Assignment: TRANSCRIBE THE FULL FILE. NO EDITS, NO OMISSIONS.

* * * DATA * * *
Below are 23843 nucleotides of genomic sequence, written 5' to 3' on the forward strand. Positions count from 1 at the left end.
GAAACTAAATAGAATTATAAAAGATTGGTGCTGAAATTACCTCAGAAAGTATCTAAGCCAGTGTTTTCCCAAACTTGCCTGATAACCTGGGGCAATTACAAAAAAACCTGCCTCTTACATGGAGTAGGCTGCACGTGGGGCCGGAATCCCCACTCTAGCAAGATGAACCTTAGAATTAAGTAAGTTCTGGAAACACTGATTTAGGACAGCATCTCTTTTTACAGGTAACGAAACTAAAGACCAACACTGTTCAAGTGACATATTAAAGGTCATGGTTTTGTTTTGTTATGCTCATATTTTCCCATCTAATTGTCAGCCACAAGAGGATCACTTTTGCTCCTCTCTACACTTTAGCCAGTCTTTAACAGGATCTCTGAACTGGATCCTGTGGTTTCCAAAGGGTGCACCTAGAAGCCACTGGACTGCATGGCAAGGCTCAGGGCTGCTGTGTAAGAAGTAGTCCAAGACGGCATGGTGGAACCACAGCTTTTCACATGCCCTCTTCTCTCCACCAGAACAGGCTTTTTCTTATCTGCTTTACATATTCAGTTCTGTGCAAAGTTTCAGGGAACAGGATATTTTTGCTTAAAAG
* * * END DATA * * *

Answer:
Below are 23843 nucleotides of genomic sequence, written 5' to 3' on the forward strand. Positions count from 1 at the left end.
GAAACTAAATAGAATTATAAAAGATTGGTGCTGAAATTACCTCAGAAAGTATCTAAGCCAGTGTTTTCCCAAACTTGCCTGATAACCTGGGGCAATTACAAAAAAACCTGCCTCTTACATGGAGTAGGCTGCACGTGGGGCCGGAATCCCCACTCTAGCAAGATGAACCTTAGAATTAAGTAAGTTCTGGAAACACTGATTTAGGACAGCATCTCTTTTTACAGGTAACGAAACTAAAGACCAACACTGTTCAAGTGACATATTAAAGGTCATGGTTTTGTTTTGTTATGCTCATATTTTCCCATCTAATTGTCAGCCACAAGAGGATCACTTTTGCTCCTCTCTACACTTTAGCCAGTCTTTAACAGGATCTCTGAACTGGATCCTGTGGTTTCCAAAGGGTGCACCTAGAAGCCACTGGACTGCATGGCAAGGCTCAGGGCTGCTGTGTAAGAAGTAGTCCAAGACGGCATGGTGGAACCACAGCTTTTCACATGCCCTCTTCTCTCCACCAGAACAGGCTTTTTCTTATCTGCTTTACATATTCAGTTCTGTGCAAAGTTTCAGGGAACAGGATATTTTTGCTTAAAAG